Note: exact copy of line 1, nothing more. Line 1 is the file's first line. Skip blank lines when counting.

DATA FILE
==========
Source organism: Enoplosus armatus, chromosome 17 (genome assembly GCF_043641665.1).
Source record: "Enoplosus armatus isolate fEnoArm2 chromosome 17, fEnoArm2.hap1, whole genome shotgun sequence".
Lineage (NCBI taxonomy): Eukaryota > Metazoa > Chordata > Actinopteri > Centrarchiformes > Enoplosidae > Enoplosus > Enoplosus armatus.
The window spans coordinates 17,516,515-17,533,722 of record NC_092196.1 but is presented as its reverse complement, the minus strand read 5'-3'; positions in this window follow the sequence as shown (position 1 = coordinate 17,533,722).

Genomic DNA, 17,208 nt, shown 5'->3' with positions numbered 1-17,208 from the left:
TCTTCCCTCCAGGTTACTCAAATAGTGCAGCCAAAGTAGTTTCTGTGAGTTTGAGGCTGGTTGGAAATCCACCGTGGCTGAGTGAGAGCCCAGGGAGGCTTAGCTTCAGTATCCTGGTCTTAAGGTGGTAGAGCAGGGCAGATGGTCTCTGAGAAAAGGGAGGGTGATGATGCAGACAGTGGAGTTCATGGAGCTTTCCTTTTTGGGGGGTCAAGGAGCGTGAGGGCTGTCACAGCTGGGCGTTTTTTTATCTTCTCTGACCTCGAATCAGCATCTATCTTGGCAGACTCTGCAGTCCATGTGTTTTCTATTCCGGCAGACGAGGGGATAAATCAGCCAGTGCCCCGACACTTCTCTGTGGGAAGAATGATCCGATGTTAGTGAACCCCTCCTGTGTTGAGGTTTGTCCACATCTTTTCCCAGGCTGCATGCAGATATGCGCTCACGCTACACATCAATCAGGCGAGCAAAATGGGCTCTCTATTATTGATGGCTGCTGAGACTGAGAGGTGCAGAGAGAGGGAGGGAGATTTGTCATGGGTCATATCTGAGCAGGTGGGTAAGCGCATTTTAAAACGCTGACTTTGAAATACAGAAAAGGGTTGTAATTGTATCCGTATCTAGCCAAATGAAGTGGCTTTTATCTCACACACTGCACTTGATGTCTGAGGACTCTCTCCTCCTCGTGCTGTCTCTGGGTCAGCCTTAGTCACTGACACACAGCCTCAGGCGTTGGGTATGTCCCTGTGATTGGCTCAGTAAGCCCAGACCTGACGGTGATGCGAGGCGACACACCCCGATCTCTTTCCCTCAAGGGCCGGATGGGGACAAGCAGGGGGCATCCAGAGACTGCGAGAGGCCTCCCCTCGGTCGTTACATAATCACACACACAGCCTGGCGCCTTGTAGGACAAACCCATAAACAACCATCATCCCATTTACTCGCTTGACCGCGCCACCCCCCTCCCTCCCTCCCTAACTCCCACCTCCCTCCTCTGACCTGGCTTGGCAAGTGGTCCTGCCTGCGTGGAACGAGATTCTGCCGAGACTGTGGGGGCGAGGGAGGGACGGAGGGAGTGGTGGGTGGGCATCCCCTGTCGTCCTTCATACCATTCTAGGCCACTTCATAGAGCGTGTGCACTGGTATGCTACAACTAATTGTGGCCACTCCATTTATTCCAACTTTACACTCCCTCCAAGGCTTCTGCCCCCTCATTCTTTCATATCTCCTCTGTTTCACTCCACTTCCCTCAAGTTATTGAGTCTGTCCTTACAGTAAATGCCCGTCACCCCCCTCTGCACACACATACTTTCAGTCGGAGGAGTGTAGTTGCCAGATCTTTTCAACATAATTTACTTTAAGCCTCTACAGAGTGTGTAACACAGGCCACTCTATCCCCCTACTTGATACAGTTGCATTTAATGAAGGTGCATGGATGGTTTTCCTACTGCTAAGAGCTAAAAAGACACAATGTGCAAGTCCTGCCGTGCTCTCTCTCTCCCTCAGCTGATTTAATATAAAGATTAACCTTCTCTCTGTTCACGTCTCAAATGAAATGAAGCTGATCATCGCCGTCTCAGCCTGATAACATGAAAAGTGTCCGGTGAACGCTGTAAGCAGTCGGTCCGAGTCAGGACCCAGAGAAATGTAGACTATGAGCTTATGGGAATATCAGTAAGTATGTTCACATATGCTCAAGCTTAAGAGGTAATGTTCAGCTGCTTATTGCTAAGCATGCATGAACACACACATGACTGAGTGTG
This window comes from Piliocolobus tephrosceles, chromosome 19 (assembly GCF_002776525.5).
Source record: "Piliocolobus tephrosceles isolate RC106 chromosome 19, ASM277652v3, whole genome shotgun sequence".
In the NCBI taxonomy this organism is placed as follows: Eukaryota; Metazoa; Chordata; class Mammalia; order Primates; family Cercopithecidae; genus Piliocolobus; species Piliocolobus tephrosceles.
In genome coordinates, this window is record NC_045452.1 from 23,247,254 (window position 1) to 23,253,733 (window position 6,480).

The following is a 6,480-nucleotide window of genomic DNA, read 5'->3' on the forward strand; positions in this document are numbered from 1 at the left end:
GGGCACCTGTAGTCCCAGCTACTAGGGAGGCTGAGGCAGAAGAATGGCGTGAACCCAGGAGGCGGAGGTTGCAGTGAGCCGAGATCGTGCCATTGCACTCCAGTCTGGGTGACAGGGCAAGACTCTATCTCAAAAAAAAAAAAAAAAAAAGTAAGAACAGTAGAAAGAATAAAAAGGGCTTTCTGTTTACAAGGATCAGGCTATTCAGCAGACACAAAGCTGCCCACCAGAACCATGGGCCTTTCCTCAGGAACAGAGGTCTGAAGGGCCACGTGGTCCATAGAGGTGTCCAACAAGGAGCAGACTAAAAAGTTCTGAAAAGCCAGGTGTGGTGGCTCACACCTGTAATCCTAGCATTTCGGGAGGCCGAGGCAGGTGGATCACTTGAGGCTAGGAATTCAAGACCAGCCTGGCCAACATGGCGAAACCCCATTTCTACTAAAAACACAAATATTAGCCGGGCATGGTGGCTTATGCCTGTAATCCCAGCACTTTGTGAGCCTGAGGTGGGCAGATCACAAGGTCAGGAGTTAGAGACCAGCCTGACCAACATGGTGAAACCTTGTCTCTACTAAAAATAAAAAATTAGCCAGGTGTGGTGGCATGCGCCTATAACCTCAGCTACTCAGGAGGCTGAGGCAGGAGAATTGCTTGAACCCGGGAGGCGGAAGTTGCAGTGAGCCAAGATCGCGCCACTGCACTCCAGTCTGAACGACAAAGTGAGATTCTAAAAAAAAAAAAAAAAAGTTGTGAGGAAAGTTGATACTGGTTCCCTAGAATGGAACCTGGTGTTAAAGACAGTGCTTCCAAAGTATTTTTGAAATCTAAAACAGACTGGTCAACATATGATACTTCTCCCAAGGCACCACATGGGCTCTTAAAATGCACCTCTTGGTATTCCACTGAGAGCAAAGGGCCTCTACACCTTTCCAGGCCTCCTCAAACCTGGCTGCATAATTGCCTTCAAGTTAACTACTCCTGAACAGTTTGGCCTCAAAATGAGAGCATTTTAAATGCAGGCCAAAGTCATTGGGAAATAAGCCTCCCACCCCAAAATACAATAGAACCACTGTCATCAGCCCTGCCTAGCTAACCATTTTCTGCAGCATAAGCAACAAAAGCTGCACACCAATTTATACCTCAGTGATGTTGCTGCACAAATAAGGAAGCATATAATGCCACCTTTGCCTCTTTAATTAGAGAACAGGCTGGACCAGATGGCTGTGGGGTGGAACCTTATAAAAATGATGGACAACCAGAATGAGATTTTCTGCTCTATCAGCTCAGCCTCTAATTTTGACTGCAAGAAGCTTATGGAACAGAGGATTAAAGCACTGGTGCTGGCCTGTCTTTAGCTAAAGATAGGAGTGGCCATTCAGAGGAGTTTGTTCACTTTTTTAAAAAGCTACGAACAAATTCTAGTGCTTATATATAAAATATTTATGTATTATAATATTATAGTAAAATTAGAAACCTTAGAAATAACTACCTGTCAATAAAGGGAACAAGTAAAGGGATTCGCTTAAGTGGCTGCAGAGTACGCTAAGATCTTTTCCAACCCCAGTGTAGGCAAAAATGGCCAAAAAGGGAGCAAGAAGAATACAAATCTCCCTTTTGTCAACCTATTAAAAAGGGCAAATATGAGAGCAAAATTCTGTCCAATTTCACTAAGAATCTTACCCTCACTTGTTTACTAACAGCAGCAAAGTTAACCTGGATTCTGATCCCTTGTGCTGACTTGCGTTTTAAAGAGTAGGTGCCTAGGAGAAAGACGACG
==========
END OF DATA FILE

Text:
Source organism: Enoplosus armatus, chromosome 17 (genome assembly GCF_043641665.1).